Black Top also like to invite other musicians to collaborate with them and in 2015 they released their second album, a recording of a 2014 performance at London’s Vortex Jazz Club, this time with guest saxophonist Evan Parker.

The third album in the series was released in 2017 and documented a live performance at Café Oto in London in the company of the American musicians William Parker (double bass, flutes, trumpet) and Hamid Drake (drums, percussion). All the albums in the series appear on the Babel label.

2019’s “Black Top Presents Some Good News” documented another Oto live performance in the company of William Parker, Drake, and vocalist Elaine Michener. It appears on the Otoroku label.

Previous collaborators have included  saxophonists Shabaka Hutchings and Jason Yarde, vocalist Cleveland Watkiss, drummer Louis Moholo Moholo, and trumpeters Claude Deppa and Byron Wallen among many others. 

Today’s performance featured the Black Top duo alongside rising star saxophonist Xhosa Cole, a bandleader in his own right and a former winner of BBC Young Jazz Musician of the Year. There’s something of a buzz about Xhosa Cole and incredibly the Parabola was sold out for this performance of avant garde jazz.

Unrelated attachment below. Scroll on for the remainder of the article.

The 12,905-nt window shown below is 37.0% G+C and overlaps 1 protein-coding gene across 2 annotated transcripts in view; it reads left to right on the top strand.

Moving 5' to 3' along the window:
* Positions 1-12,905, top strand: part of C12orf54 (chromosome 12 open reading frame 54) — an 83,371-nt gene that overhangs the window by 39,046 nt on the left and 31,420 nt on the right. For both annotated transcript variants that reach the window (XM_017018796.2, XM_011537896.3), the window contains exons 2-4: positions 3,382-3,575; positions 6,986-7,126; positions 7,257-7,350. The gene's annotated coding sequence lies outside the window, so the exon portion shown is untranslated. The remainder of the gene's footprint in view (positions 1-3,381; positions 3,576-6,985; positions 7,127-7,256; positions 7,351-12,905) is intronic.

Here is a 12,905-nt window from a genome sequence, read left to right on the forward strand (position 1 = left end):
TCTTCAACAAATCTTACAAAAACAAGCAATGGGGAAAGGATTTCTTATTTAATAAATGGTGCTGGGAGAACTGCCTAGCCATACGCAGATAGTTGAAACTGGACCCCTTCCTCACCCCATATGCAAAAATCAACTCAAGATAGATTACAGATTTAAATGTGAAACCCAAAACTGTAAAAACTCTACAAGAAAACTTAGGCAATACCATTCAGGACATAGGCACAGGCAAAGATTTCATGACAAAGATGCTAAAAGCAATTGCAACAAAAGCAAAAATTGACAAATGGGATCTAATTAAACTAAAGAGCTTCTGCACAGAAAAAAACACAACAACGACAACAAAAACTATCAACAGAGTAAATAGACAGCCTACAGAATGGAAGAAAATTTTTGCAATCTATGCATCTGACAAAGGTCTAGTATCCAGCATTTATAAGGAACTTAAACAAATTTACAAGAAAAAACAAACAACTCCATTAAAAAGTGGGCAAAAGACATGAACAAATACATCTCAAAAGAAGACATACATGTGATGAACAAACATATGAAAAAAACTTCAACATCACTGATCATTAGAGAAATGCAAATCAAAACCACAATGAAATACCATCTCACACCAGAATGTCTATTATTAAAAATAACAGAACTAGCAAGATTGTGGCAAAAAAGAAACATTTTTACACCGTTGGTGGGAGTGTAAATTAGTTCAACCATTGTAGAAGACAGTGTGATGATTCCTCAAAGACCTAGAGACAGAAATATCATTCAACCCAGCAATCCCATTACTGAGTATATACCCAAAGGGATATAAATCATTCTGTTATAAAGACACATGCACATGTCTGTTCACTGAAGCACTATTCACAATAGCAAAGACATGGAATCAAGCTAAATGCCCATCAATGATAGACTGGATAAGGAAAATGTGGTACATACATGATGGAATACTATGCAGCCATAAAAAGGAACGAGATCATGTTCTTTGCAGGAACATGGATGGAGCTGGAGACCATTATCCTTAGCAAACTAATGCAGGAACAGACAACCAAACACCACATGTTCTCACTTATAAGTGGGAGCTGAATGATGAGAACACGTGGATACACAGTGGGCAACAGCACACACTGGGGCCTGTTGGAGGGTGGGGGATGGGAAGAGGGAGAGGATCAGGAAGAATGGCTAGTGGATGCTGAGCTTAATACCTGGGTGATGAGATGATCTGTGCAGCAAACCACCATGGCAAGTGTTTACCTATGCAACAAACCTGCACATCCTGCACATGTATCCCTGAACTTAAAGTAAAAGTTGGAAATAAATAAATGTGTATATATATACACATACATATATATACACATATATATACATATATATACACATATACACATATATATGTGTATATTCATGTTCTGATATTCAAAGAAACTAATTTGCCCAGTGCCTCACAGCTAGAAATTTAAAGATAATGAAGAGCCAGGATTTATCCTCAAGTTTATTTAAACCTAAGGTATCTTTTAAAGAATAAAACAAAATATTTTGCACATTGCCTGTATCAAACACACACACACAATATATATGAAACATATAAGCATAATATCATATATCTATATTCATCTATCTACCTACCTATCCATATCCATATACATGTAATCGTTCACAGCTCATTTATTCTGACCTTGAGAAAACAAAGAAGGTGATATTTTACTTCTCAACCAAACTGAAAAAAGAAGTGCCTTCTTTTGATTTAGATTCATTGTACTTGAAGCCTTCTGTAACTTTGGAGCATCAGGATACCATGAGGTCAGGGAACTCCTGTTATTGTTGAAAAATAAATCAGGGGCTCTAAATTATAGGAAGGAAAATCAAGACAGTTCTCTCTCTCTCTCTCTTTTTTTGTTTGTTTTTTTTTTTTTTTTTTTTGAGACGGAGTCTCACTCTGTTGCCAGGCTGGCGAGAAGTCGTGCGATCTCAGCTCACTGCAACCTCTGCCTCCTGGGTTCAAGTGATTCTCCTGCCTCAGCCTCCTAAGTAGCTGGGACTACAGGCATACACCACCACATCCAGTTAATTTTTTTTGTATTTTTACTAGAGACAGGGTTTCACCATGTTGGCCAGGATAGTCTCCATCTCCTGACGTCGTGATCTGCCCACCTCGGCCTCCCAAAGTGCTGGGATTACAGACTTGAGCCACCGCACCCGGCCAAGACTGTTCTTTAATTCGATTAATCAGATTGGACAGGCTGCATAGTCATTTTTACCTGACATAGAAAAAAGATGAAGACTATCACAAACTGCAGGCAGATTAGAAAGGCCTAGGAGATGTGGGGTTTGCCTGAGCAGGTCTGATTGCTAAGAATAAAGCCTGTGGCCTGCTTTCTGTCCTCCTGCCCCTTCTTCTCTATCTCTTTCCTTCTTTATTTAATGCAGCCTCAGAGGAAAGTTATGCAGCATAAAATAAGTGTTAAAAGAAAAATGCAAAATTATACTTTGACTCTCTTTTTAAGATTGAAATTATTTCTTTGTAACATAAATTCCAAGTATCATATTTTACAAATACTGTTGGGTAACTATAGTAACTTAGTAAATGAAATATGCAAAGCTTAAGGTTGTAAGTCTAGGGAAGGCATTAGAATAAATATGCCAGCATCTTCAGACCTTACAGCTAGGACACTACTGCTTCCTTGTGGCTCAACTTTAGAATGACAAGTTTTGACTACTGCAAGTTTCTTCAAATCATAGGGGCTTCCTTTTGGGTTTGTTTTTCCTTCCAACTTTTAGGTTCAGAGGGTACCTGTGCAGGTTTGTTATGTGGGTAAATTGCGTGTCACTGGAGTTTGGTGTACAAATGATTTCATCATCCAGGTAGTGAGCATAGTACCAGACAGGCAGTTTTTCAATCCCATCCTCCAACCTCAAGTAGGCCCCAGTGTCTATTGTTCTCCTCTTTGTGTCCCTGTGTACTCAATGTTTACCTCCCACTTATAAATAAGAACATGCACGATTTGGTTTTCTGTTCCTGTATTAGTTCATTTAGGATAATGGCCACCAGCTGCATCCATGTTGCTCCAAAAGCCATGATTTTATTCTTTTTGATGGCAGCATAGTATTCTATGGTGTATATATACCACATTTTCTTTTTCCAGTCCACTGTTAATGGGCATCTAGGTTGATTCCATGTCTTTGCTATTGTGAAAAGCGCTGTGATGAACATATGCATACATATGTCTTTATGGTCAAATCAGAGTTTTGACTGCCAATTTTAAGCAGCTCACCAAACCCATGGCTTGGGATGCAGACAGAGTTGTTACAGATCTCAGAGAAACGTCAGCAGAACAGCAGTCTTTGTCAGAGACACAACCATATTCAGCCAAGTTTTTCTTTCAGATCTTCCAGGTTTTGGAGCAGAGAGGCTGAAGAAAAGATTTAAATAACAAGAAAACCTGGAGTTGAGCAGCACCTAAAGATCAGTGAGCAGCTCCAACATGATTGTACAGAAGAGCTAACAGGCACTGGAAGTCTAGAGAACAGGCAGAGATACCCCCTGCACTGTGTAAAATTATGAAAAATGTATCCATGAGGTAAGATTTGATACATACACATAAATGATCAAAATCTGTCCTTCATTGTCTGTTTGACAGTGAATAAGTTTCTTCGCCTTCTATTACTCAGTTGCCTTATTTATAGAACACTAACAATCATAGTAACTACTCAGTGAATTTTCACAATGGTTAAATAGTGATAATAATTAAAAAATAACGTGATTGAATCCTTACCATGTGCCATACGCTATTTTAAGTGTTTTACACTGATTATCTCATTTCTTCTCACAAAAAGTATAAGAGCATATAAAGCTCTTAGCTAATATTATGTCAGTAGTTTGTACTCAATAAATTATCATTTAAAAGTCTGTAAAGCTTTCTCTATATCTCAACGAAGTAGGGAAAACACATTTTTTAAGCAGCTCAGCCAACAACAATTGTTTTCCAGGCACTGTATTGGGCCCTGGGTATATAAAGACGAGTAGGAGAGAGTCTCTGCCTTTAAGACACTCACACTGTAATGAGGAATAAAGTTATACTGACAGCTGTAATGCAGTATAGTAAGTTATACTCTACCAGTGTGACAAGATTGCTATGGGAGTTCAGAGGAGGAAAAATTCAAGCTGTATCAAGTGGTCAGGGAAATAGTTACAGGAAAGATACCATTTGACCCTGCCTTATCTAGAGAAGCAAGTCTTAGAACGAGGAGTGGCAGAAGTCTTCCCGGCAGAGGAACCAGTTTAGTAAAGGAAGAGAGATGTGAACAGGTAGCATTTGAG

Again the set was to be totally improvised, with the sounds of piano, vibes and sax / flute augmented by the various electronic devices deployed by Thomas and Robinson.

Black Top describe themselves as “a shape shifting unit, dedicated to exploring the intersection between live instruments and lo -fi technology”. Their music is wholly improvised but incorporates the use of loops, samples and dub reggae effects. The duo refer to it as “utilising music and sounds influenced by the African diaspora”.

Today’s performance began with the sounds of sampled speech generated by Robinson and referencing various elements of the Black experience.  This was accompanied by the piping sounds of Cole’s flute and by Thomas’ explorations of the piano’s innards.

When Robinson moved to the vibes he deployed the four mallet technique as Thomas gravitated between piano and electronics. Robinson’s vibes playing also included the use of extended techniques, such as rattling the mallets within the tubes of the instrument.

Thomas generated barrages of electronic noise, which I’m not sure were entirely intentional, these contrasting with the soft chimes of the vibraphone.

Cole moved to tenor sax to deliver a solo of sorts, his fluent playing augmented by glitchy electronics. At one juncture Robinson and Thomas dropped out entirely, leaving Cole to improvise solo, a challenge that he dealt with comfortably. It wasn’t the first time that the saxophonist had played with the duo and a strong rapport has clearly been established.